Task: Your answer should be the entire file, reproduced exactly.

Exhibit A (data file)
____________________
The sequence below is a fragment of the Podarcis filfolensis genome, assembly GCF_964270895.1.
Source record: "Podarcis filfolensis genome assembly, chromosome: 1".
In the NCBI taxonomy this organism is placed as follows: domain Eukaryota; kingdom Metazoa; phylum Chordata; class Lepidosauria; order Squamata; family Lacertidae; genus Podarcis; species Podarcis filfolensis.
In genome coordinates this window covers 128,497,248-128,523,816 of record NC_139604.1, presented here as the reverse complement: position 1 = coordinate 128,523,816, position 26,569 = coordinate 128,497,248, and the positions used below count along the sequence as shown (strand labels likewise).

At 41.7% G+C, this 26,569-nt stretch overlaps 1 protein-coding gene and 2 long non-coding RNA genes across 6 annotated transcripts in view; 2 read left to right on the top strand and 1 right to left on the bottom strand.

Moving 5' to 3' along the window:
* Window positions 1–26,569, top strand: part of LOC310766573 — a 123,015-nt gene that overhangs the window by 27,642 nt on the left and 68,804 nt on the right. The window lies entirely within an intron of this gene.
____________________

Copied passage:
The sequence below is a fragment of the Podarcis filfolensis genome, assembly GCF_964270895.1.
Source record: "Podarcis filfolensis genome assembly, chromosome: 1".
In the NCBI taxonomy this organism is placed as follows: domain Eukaryota; kingdom Metazoa; phylum Chordata; class Lepidosauria; order Squamata; family Lacertidae; genus Podarcis; species Podarcis filfolensis.
In genome coordinates this window covers 128,497,248-128,523,816 of record NC_139604.1, presented here as the reverse complement: position 1 = coordinate 128,523,816, position 26,569 = coordinate 128,497,248, and the positions used below count along the sequence as shown (strand labels likewise).

At 41.7% G+C, this 26,569-nt stretch overlaps 1 protein-coding gene and 2 long non-coding RNA genes across 6 annotated transcripts in view; 2 read left to right on the top strand and 1 right to left on the bottom strand.

Moving 5' to 3' along the window:
* Window positions 1–26,569, top strand: part of LOC310766573 — a 123,015-nt gene that overhangs the window by 27,642 nt on the left and 68,804 nt on the right. The window lies entirely within an intron of this gene.